“Open your eyes and see the world. Close them, and see the universe.”
“She ate humble pie, with honey.”
Stay indoors at dawn they say. Keep safe at dusk. When the time eaters are at work, turning night into day and day into night by eating away the layers in between. Keep still as they slip through the spaces between the seconds, as I’ve heard that sometimes the time eaters can be indiscriminate about their food. Time to them is just time, regardless of its source.
They care not for your attachments or for your affections, only for the time which you are yet to use from your years. They are enticed by your youth, and tempted by its promise. So stay safe in the twilight hours, and pray they don’t notice you, or the time which you don’t have to give.
*on my way in to work one morning, I was asked a rather unusual question by a stranger – which provides the inspiration behind this little piece..
“Yeah, pink shirt. Go!” Freddie nudged him forward. His prey drew closer, weaving through the crowd without breaking her pace.
He stood frozen in place, heart pounding in his chest as he watched her walk past, close enough for him to smell her perfume. Taking a deep breath, he moved towards her, jogging lightly to catch up.
“Excuse me.” She was only a few steps ahead now. “Excuse me, Miss.”
She turned to look at him, hand raised, ready to swat away his sales pitch. “No thanks. I’m in a hur..” She stopped when she saw that he wasn’t selling anything, and he jumped in for the kill. “I was wondering if I could…could I smell your feet?” She stared at him, synapses struggling to stack the words into order.
“Could I smell your feet?” She glanced down, feeling exposed in a pair of flip-flops.
“No. um.. No.” Before she said any more, he turned and disappeared into the crowd, heading back towards his friend.
Ben! Over there! Freddie was on the move, signaling towards a woman in a green dress who was walking towards Town Square. He pulled out his notebook and etched another line on the page. Five.
“So I killed him. So what, he was dying anyway.” He had diabetes. “Yeah well that’s a disease isn’t it?” She tapped tiny embers into the night, the shiny things on her fingers glinting in the darkness. “You know, on average at least one person dies on every cruise? There are a lot of sad people out there, looking for a painless exit.” Or just a lot of cold hearted murderers. “Anyway, what do you care.” She flicked her hair like she did just before a point was about to made, and stretched her arms across the rails. “All that is in the past, now we can ride on the oceans forever on the Sea Princess.” She laughed into her cigarette, drawing on it one more time before flicking the dying butt over the rail. She bent down to pick up her shoes. Black water churned beneath them. Let’s go back in, it’s freezing out here. A soft nudge and she tipped over. “Oh shit. Help me up!” She fell laughing onto the smooth deck. I pulled her up and brought her close, inhaling that familiar scent of wine and nicotine, barely masking the headache inducing perfume. She looked up at me, reaching her hands up towards the back of my neck. I gave her a smile and hoisted her over the rail. Farewell my love. I won’t miss you.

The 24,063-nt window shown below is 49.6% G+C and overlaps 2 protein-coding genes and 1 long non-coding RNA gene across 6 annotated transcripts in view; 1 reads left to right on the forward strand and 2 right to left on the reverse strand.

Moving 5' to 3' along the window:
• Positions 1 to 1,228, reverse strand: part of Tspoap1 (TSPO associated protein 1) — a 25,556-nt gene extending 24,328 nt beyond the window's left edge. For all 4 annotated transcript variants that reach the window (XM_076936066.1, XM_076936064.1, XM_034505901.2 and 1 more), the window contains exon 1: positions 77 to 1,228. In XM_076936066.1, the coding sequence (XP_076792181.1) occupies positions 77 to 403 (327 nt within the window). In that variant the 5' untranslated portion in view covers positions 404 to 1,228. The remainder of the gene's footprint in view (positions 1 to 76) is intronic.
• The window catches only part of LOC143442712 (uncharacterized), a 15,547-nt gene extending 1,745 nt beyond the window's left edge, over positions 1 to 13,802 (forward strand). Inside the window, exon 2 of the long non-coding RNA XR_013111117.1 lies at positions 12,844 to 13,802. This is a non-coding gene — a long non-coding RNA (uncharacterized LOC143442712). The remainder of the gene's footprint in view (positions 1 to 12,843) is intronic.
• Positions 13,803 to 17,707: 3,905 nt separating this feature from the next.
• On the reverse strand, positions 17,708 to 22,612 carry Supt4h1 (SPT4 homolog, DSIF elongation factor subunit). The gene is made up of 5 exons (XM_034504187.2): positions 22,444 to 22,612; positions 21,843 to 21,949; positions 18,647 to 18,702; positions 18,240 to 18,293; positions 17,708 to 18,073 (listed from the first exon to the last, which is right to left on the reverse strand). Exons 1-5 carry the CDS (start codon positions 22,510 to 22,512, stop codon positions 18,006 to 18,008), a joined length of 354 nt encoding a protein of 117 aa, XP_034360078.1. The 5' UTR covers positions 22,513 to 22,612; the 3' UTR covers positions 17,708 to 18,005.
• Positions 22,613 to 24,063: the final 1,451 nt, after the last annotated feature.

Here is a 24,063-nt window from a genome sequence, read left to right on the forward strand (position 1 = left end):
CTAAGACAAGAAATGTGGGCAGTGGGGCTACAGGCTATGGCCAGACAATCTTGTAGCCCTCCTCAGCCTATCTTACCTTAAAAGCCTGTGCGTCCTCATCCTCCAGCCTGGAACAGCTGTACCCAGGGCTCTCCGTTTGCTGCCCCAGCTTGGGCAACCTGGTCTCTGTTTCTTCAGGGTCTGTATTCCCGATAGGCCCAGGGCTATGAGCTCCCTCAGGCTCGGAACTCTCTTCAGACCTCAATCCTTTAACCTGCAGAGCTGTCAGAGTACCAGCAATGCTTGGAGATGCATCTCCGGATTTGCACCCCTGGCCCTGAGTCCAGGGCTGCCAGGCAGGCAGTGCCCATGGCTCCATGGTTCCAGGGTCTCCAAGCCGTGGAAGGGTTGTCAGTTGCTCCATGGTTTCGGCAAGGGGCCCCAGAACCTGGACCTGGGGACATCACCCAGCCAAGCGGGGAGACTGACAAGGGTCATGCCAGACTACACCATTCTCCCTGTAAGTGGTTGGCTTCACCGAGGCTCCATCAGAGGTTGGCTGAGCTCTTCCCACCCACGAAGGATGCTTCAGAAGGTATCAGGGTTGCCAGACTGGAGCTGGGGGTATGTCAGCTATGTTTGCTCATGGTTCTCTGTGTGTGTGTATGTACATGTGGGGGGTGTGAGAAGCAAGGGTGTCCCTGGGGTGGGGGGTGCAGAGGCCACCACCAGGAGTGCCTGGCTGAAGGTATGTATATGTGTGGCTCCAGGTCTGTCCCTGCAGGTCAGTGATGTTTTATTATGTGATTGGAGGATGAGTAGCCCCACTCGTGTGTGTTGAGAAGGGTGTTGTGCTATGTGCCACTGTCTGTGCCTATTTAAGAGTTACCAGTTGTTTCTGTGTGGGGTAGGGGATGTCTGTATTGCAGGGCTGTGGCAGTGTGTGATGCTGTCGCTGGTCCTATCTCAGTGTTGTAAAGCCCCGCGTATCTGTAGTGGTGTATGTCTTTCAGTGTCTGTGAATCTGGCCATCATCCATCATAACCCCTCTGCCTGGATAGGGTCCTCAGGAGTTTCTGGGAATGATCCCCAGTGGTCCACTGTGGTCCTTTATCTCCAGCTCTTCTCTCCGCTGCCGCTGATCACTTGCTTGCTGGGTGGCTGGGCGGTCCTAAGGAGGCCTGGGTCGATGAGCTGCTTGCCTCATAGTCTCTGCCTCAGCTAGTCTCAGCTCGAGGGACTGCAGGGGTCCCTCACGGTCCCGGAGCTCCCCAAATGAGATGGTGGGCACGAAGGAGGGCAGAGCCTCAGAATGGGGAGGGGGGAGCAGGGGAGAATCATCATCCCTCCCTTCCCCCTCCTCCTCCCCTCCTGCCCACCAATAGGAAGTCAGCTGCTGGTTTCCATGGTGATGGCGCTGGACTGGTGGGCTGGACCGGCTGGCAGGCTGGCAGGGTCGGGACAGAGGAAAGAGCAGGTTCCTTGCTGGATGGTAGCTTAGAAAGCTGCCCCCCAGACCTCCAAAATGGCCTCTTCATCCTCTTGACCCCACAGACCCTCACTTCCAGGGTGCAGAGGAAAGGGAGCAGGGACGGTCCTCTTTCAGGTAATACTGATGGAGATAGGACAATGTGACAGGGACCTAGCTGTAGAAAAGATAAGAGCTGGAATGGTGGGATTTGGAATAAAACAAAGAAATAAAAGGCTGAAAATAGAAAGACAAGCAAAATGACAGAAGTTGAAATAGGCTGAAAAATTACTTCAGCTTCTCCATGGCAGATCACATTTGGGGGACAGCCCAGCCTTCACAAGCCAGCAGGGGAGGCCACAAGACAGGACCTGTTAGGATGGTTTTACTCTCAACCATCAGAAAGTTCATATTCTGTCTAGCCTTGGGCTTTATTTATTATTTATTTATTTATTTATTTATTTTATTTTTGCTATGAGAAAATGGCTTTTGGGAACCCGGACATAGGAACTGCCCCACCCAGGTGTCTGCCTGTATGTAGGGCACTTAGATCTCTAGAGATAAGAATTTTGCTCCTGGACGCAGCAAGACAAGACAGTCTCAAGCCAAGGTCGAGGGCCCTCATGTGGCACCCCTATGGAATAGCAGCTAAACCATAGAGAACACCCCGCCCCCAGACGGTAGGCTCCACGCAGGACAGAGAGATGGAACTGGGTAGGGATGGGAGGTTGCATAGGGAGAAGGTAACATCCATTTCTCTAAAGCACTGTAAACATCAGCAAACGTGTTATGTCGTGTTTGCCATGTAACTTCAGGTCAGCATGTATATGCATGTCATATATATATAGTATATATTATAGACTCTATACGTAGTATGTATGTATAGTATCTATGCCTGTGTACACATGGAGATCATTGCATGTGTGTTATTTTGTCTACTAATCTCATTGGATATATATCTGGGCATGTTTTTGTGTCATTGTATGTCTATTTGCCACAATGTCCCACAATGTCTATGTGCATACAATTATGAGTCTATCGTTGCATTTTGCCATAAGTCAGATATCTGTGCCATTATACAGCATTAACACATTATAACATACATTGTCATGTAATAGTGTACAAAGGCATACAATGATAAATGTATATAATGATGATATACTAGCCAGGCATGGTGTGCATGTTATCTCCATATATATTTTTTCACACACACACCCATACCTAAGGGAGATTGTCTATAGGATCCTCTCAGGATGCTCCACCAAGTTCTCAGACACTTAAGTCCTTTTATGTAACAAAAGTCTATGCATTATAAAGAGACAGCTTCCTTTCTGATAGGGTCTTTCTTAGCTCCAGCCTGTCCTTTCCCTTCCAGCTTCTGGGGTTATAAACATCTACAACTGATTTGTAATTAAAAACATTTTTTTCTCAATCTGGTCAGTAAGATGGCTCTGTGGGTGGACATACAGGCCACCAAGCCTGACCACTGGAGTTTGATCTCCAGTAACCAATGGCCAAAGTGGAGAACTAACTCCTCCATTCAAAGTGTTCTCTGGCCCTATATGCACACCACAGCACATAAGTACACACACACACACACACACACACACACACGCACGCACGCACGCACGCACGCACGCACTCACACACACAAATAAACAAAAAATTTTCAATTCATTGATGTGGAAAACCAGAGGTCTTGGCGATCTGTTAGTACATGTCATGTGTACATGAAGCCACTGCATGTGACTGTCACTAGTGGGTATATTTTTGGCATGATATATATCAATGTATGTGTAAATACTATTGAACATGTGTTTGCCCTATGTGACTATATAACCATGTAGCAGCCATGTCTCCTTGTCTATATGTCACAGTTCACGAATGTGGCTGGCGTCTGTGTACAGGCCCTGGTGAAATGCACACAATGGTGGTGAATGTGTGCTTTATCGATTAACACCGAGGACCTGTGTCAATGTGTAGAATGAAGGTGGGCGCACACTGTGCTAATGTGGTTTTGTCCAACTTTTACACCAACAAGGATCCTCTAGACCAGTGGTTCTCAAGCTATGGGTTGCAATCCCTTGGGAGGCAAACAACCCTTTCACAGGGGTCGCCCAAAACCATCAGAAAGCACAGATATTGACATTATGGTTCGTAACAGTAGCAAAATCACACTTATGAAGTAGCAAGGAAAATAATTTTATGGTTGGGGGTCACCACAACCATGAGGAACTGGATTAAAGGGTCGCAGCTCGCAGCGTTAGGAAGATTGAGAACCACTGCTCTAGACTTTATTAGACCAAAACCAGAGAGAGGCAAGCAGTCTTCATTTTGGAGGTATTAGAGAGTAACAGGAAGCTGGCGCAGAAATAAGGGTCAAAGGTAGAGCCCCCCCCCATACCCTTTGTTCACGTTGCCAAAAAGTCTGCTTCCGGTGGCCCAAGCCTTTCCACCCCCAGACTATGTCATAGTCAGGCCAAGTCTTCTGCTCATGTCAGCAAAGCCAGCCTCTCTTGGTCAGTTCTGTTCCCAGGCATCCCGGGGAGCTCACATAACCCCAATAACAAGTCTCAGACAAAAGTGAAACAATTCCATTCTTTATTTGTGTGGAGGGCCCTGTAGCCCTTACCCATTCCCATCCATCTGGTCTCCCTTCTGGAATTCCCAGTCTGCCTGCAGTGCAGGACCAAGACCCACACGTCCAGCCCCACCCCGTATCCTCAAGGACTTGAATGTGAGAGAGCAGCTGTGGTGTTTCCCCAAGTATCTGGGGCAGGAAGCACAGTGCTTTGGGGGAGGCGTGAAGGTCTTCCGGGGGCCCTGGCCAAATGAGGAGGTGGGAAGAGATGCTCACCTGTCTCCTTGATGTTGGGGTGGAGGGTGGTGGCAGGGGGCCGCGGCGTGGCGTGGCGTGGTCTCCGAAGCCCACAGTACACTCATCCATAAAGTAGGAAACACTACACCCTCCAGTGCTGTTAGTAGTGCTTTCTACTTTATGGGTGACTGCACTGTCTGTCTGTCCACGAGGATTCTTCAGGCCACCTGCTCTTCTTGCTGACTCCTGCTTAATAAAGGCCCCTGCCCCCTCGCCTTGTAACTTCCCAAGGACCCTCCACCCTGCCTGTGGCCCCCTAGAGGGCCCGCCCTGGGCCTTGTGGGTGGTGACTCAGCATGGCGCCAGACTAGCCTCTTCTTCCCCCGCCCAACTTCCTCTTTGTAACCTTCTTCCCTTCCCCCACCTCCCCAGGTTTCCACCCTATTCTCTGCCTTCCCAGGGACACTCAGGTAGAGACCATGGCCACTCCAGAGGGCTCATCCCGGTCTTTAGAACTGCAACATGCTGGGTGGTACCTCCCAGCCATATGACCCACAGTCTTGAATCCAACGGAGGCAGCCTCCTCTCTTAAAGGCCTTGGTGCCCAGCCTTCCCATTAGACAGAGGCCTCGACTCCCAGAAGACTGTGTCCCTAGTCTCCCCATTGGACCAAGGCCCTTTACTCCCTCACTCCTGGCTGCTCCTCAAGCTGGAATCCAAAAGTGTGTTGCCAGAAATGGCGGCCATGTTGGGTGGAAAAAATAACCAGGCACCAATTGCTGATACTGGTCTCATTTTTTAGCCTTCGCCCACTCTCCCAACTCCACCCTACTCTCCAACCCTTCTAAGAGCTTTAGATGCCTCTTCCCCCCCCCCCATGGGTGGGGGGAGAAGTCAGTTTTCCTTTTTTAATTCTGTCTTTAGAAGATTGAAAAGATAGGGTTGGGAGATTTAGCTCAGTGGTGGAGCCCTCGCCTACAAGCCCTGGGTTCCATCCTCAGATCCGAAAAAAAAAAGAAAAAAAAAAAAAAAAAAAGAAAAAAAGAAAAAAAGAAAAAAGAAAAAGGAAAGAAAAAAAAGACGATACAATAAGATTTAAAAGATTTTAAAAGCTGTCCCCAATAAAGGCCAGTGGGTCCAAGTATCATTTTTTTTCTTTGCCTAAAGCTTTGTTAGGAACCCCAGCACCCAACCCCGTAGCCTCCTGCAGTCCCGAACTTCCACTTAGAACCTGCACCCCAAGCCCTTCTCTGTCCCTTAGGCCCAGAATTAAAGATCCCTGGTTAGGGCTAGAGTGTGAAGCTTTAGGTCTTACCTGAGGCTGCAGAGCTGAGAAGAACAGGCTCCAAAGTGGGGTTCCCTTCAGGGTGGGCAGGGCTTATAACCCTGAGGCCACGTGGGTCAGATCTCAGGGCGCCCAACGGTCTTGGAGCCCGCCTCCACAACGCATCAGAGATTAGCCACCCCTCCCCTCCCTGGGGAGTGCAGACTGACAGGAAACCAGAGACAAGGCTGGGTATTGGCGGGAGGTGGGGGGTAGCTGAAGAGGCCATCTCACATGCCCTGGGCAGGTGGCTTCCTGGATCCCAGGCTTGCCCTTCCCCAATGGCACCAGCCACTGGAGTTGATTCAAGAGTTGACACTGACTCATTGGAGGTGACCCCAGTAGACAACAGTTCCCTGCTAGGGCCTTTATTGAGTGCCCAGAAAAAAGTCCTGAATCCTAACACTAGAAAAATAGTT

Sometimes our writing is inspired by the least expected things, isn’t it?
I hear you creature. Thudding around up there, clawing at dark crevices in your desperate attempts to flee. Why do you run now, when your invasion was a success? Is it because your plunder is now your prison. Although your prison is in fact your refuge. From me. Because I don’t appreciate my home being invaded, my possessions defiled, my comfort ruffled. Your arrival may have been at your choice, however your departure is very much at mine. And don’t think that you can leave before I have your head for a crumb of cheese.
In response to The Daily Post’s writing prompt: “Grid.”
For this week’s challenge, I’m revisiting some favourite places from my travels..
In response to The Daily Post’s Weekly Photo Challenge.
A close friend and I decided to have a getaway (with babies in tow) to our home town of Sydney, and we couldn’t have picked a better weekend for it. It was a tough gig – not!
Here’s my contribution to this week’s Flash Fiction for Aspiring Writers, kindly hosted by Priceless Joy.
Gregor stood unblinking against the endless expanse of red, scanning the horizon for signs of life. Crossing the great desert was suicide, they’d known that when they had set off, but they were dead anyway and better it be on their own terms. Amali absently rubbed her tiny belly as she stood beside him.
Humanity’s solution to an overpopulated, drowning, earth was to dump those displaced by rising oceans on Mars. They helped the chances of survival by establishing hundreds of tiny colonies, scattered over an unforgiving landscape. However the architects of this new world had never planned on their experiment lasting this long, and four generations later most of the colonies had been wiped out by hunger, disease, and our innate inability at getting along.
Survival was dependent on scarce resources, and maintaining a strict quota on births was the only way ensure the survival of the colony.
Those who didn’t agree had no choice but to find themselves a new home, or die trying.
In response to The Daily Post’s writing prompt: “Connected.”
I have two literal examples to share this week. The first one is a monkey who was kind enough to pose for me as it made it’s way up a very spiky door. Those spikes don’t look very comfortable, but the monkey didn’t seem to mind..
The wires that you can see in the second photo are what connected the funicular we were travelling in to the contraptions which made it work, and which would bring us safely back to earth. You can’t really think too long about how flimsy those things are – just as well the views were amazing enough to provide a worthy distraction!